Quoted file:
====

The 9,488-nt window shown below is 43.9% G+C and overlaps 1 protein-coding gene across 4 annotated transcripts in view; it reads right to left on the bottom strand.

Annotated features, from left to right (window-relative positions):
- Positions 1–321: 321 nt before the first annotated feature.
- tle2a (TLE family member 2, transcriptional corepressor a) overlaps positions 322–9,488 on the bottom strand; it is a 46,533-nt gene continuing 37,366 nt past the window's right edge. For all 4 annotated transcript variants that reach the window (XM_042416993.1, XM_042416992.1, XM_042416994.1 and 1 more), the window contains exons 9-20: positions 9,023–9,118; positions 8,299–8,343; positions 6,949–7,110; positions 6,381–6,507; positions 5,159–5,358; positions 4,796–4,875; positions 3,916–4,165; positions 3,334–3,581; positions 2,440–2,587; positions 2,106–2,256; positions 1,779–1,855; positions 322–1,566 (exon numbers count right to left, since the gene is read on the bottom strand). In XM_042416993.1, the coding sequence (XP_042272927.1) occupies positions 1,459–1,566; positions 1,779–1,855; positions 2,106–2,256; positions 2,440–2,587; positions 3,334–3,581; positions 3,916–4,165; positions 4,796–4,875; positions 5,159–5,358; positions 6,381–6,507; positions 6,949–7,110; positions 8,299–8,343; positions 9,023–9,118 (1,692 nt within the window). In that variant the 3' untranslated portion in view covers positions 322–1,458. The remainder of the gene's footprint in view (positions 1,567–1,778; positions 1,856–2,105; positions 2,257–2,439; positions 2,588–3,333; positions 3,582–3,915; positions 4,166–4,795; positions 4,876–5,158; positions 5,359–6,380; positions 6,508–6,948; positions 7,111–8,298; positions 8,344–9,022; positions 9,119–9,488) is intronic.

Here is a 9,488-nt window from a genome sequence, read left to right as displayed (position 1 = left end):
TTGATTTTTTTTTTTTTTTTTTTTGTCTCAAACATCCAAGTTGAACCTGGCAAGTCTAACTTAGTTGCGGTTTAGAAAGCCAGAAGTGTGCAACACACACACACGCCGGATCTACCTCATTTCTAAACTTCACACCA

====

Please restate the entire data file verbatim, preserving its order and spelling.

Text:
The 9,488-nt window shown below is 43.9% G+C and overlaps 1 protein-coding gene across 4 annotated transcripts in view; it reads right to left on the bottom strand.

Annotated features, from left to right (window-relative positions):
- Positions 1–321: 321 nt before the first annotated feature.
- tle2a (TLE family member 2, transcriptional corepressor a) overlaps positions 322–9,488 on the bottom strand; it is a 46,533-nt gene continuing 37,366 nt past the window's right edge. For all 4 annotated transcript variants that reach the window (XM_042416993.1, XM_042416992.1, XM_042416994.1 and 1 more), the window contains exons 9-20: positions 9,023–9,118; positions 8,299–8,343; positions 6,949–7,110; positions 6,381–6,507; positions 5,159–5,358; positions 4,796–4,875; positions 3,916–4,165; positions 3,334–3,581; positions 2,440–2,587; positions 2,106–2,256; positions 1,779–1,855; positions 322–1,566 (exon numbers count right to left, since the gene is read on the bottom strand). In XM_042416993.1, the coding sequence (XP_042272927.1) occupies positions 1,459–1,566; positions 1,779–1,855; positions 2,106–2,256; positions 2,440–2,587; positions 3,334–3,581; positions 3,916–4,165; positions 4,796–4,875; positions 5,159–5,358; positions 6,381–6,507; positions 6,949–7,110; positions 8,299–8,343; positions 9,023–9,118 (1,692 nt within the window). In that variant the 3' untranslated portion in view covers positions 322–1,458. The remainder of the gene's footprint in view (positions 1,567–1,778; positions 1,856–2,105; positions 2,257–2,439; positions 2,588–3,333; positions 3,582–3,915; positions 4,166–4,795; positions 4,876–5,158; positions 5,359–6,380; positions 6,508–6,948; positions 7,111–8,298; positions 8,344–9,022; positions 9,119–9,488) is intronic.

Here is a 9,488-nt window from a genome sequence, read left to right as displayed (position 1 = left end):
TTGATTTTTTTTTTTTTTTTTTTTGTCTCAAACATCCAAGTTGAACCTGGCAAGTCTAACTTAGTTGCGGTTTAGAAAGCCAGAAGTGTGCAACACACACACACGCCGGATCTACCTCATTTCTAAACTTCACACCA